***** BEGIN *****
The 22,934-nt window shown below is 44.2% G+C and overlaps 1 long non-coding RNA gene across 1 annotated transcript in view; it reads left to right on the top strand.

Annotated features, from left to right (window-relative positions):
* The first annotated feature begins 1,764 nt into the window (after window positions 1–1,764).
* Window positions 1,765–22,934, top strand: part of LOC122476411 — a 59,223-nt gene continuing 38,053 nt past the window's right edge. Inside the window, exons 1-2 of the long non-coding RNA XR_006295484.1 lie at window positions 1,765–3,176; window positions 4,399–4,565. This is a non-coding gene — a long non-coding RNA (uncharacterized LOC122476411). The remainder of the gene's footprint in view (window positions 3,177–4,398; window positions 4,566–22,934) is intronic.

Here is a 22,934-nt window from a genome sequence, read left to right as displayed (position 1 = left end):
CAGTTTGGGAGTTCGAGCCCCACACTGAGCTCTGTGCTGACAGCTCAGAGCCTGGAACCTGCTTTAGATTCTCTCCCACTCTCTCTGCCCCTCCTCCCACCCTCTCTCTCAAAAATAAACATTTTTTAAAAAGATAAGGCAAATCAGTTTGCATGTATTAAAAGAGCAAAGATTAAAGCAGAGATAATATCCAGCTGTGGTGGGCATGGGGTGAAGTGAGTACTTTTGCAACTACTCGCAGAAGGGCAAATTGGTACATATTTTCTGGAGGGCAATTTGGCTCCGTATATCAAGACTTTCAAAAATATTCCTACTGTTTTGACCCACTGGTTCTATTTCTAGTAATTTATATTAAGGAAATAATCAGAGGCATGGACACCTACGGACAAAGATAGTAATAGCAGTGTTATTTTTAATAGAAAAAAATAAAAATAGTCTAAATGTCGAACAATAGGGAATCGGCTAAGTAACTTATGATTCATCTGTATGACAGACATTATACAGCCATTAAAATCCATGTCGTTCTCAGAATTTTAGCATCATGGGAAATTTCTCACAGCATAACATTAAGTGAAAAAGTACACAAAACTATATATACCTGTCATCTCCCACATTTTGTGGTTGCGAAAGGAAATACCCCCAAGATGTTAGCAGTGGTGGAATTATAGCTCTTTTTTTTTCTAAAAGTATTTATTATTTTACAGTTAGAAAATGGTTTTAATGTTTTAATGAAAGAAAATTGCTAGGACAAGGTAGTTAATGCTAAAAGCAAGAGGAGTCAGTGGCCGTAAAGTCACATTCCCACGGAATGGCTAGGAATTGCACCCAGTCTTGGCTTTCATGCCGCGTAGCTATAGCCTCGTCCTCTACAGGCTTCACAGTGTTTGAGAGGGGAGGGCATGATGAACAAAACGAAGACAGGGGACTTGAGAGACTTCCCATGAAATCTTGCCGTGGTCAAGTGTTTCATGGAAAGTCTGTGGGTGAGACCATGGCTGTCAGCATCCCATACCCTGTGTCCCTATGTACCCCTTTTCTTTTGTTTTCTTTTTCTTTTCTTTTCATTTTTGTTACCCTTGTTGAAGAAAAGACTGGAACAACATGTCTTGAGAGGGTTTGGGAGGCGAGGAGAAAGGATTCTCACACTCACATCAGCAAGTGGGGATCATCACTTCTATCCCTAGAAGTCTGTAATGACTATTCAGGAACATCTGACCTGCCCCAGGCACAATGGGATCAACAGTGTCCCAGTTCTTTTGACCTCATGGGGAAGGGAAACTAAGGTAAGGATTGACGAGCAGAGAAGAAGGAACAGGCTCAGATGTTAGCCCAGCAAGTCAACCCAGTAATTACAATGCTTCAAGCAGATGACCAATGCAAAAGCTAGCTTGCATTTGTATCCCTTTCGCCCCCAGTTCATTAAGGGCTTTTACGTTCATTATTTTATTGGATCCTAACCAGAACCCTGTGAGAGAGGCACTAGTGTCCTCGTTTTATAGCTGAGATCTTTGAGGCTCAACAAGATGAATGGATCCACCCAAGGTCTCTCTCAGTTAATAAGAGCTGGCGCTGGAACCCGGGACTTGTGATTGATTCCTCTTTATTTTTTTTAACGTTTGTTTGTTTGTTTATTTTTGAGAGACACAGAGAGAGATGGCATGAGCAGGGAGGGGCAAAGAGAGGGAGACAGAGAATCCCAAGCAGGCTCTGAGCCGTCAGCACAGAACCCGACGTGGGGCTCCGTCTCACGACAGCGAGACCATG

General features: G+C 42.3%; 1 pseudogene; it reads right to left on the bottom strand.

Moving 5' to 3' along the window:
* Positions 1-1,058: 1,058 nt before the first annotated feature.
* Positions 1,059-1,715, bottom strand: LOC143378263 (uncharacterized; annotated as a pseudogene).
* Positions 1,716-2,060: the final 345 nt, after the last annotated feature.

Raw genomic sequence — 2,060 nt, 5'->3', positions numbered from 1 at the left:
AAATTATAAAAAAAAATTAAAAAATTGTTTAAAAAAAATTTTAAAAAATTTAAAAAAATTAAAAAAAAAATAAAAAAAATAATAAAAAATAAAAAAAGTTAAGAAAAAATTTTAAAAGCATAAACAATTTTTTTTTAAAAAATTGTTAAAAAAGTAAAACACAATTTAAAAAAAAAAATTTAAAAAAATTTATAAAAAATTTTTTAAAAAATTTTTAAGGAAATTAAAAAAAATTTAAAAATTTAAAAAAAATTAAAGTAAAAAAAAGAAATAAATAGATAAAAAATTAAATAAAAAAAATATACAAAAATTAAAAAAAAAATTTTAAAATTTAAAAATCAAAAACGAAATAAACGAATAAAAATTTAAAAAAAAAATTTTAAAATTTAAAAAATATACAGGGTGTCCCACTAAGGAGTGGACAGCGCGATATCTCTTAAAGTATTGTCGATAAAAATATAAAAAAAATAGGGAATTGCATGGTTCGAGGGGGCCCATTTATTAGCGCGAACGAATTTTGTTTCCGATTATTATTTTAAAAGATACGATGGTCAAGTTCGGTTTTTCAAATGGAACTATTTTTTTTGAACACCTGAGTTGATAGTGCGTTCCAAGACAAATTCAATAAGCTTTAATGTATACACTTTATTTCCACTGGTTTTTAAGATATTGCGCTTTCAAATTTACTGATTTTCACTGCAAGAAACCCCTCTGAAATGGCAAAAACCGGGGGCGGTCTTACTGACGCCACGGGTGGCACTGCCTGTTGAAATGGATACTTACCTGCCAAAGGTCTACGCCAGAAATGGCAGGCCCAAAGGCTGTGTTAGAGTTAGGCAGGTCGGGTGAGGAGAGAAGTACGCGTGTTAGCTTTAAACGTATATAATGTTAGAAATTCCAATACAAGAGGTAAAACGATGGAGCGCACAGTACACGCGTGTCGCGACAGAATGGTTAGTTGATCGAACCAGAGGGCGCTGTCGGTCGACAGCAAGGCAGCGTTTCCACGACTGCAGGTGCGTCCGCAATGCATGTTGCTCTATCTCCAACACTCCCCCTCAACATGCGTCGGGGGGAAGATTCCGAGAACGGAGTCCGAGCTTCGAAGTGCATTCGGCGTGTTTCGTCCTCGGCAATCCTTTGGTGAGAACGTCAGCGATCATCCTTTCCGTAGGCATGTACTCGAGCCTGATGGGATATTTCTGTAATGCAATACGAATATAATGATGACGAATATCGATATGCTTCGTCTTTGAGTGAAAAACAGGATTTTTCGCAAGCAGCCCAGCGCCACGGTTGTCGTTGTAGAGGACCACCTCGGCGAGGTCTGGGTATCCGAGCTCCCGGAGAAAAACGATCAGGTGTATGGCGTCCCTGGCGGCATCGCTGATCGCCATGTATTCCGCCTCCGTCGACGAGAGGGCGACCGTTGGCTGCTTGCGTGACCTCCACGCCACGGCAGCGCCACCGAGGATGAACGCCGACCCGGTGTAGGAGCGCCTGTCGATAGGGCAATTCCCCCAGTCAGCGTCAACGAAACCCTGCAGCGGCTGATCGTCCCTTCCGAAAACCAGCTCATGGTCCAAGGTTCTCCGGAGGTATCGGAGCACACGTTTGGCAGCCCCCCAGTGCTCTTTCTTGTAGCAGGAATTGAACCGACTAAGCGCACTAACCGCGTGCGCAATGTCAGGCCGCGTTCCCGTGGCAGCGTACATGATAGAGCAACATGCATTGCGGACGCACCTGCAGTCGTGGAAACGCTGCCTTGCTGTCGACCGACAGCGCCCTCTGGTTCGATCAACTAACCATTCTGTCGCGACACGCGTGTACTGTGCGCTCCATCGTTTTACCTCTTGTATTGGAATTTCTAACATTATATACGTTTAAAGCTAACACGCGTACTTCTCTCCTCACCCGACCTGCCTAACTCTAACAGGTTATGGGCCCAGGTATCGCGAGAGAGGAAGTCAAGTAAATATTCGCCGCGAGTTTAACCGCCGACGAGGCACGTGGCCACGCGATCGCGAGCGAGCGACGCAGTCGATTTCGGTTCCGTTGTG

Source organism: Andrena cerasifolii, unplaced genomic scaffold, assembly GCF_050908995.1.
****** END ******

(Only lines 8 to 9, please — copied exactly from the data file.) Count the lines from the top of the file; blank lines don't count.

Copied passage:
Moving 5' to 3' along the window:
* Positions 1-1,058: 1,058 nt before the first annotated feature.